Board Votes to Limit Stroger's Power

72-hour wait for hiring decisions and raises

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    NEWSLETTERS

    AP
    Todd Stroger during a Chicago City Council meeting Wednesday, June 28, 2006, in Chicago. Stroger, the son of Cook County Board President John Stroger, is poised to replace his father who suffered a stroke three months ago in a flurry of negotiations between the Stroger family, and members of the city and county Democratic party.

    It took his losing an election, and plenty of negative press, but the Cook County Board has finally taken steps to limit lame-duck board president Todd Stroger’s power.

    The board voted (16-1) Tuesday to impose a 72-hour notification period on all county hiring decisions, raises or other spending. Stroger supported the measure, according to a spokesperson for the Cook County Deaprtment of Public Affairs.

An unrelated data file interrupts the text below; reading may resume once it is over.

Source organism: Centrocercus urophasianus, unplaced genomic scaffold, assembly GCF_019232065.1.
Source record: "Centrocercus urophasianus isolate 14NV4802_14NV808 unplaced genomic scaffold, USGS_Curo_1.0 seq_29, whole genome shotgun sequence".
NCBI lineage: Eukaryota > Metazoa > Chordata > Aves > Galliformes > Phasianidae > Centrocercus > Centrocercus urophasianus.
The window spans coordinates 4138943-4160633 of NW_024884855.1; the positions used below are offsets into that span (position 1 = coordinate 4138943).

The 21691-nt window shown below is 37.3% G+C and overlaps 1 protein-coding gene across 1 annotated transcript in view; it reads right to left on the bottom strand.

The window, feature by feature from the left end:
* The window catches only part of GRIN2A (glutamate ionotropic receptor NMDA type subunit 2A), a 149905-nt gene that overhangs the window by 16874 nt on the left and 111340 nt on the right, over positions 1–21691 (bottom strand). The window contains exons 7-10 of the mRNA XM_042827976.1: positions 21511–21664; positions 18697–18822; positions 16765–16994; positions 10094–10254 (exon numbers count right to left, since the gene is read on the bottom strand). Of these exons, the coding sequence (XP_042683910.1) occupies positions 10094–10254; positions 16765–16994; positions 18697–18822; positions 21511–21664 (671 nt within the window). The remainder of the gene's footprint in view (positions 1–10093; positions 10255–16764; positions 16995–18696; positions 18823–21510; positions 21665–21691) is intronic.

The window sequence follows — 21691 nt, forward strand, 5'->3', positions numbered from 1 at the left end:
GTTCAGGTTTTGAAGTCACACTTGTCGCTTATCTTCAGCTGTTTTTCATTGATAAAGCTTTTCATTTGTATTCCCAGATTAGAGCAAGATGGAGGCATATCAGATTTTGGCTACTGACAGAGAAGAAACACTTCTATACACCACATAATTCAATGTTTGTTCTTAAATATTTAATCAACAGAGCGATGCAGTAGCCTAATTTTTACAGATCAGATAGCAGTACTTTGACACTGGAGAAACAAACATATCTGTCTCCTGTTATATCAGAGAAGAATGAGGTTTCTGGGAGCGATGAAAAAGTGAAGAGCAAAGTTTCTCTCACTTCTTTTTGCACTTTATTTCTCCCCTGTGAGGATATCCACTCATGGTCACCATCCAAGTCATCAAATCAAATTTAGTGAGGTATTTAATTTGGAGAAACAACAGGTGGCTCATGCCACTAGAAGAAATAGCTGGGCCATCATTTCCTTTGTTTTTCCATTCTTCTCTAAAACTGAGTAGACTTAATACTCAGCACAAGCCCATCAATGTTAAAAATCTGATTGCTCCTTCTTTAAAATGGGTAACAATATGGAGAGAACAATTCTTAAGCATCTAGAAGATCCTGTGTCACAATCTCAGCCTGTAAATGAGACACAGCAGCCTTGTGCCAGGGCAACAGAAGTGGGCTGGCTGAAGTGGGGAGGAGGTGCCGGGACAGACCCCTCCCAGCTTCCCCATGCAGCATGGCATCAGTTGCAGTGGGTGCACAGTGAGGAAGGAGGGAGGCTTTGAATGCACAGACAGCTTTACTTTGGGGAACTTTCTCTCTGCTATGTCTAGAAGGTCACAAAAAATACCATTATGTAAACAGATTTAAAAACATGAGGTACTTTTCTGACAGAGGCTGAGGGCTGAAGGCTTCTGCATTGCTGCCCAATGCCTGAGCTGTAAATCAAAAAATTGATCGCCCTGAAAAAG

Stroger did not support a measure to freeze all hiring countywide, which passed 16-1.

    The new restrictive measures come after the city’s inspector general launched an investigation into rumors that Stroger handed his campaign manager a job on the county dime – and paying her PR firm from county coffers, the Daily Herald reports.

    The measures also come as reports surface of Stroger's curious use of a county credit card.

    "It is unfortunate we have to address this and micromanage," said Chicago Democratic Commissioner John Daley, chairman of the finance committee. 

    Stroger, for his part, doesn’t think it will stick.

    “There probably will be a legal challenge in the end. I have more holes than Swiss cheese,” he said, referring to his status as a political target, according to the Chicago Tribune.

    What will this mean for the incoming Cook County Board President.

    "It creates transparency," said Evanston Democratic Commissioner Larry Suffredin.